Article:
In this Patent Flash Report we take a quick look at what we all know as a camera with a self-timer. Primarily, a traditional self-timing camera could be used when taking photos of a group or scene, a self-portrait or close-up shots. In Apple's case, you'll first take a photo of yourself so as to alert the camera that you are the "photographer" wanting to be in a picture using the self-timing feature. The iDevice camera will then not take the target photo of a group until you're actually in the picture. Meaning, as you set the timer and then move toward the group you're to be with in the photo, an urgent phone call comes in. The camera won't take the picture, even though it's on a timer, until it has recognized and verified that you're the photographer and that you're actually n place for the photo. Now that's an interesting twist. The only thing Apple doesn't explain is, where's the iDevice tripod? I guess that's going to pop in a future patent. Time will tell.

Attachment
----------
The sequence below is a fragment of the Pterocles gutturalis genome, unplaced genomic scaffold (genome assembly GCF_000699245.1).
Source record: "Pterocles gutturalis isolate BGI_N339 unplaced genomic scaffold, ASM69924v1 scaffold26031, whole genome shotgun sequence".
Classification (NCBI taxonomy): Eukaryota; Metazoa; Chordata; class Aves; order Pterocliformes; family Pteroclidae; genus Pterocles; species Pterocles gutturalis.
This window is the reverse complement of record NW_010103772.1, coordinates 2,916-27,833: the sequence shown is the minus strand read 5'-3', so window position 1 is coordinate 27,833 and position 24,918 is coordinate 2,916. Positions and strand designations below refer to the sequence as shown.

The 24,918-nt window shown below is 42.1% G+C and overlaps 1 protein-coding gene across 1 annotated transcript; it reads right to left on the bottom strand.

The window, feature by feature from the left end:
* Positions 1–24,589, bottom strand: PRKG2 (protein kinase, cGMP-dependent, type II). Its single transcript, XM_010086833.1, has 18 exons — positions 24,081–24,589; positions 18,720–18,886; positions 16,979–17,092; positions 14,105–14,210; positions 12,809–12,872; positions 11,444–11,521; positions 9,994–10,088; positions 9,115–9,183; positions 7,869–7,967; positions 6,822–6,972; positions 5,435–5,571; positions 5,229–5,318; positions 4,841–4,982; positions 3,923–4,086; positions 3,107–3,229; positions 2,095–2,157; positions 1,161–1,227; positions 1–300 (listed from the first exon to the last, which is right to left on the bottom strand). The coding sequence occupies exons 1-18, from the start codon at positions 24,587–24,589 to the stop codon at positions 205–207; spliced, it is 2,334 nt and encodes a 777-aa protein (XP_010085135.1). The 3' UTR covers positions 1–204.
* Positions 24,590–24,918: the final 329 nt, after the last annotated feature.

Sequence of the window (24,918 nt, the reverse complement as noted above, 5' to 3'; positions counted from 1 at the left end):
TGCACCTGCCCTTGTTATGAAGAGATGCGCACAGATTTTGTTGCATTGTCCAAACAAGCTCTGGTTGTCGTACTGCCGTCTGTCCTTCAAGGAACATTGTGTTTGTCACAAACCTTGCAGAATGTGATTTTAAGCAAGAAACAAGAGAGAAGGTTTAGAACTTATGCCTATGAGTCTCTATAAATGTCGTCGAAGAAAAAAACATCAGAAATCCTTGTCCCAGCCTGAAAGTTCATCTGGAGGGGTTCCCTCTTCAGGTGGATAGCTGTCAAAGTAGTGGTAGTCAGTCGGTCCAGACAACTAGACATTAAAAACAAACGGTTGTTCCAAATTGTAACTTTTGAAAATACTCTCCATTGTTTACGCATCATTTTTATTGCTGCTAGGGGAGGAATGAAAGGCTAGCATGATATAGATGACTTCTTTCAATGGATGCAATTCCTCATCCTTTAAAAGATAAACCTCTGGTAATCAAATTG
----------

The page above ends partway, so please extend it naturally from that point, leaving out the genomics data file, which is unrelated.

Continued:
Apple notes that this feature will be tied into iPhoto. Considering that Apple has just introduced iPhoto for iDevices, this feature is likely being prepared for a future major update to iPhoto for iDevices.
Apple's patent application 20120057039 was originally filed in Q4 2010 by inventors Koji Gardiner, E-Cheng Chang and Jason Rukes.
Notice: Patently Apple presents a detailed summary of patent applications with associated graphics for journalistic news purposes as each such patent application is revealed by the U.S. Patent & Trade Office. Readers are cautioned that the full text of any patent application should be read in its entirety for full and accurate details. Revelations found in patent applications shouldn't be interpreted as rumor or fast-tracked according to rumor timetables. Apple's patent applications have provided the Mac community with a clear heads-up on some of Apple's greatest product trends including the iPod, iPhone, iPad, iOS cameras, LED displays, iCloud services for iTunes and more. About Comments: Patently Apple reserves the right to post, dismiss or edit comments. Definition: Patent Flash Report.
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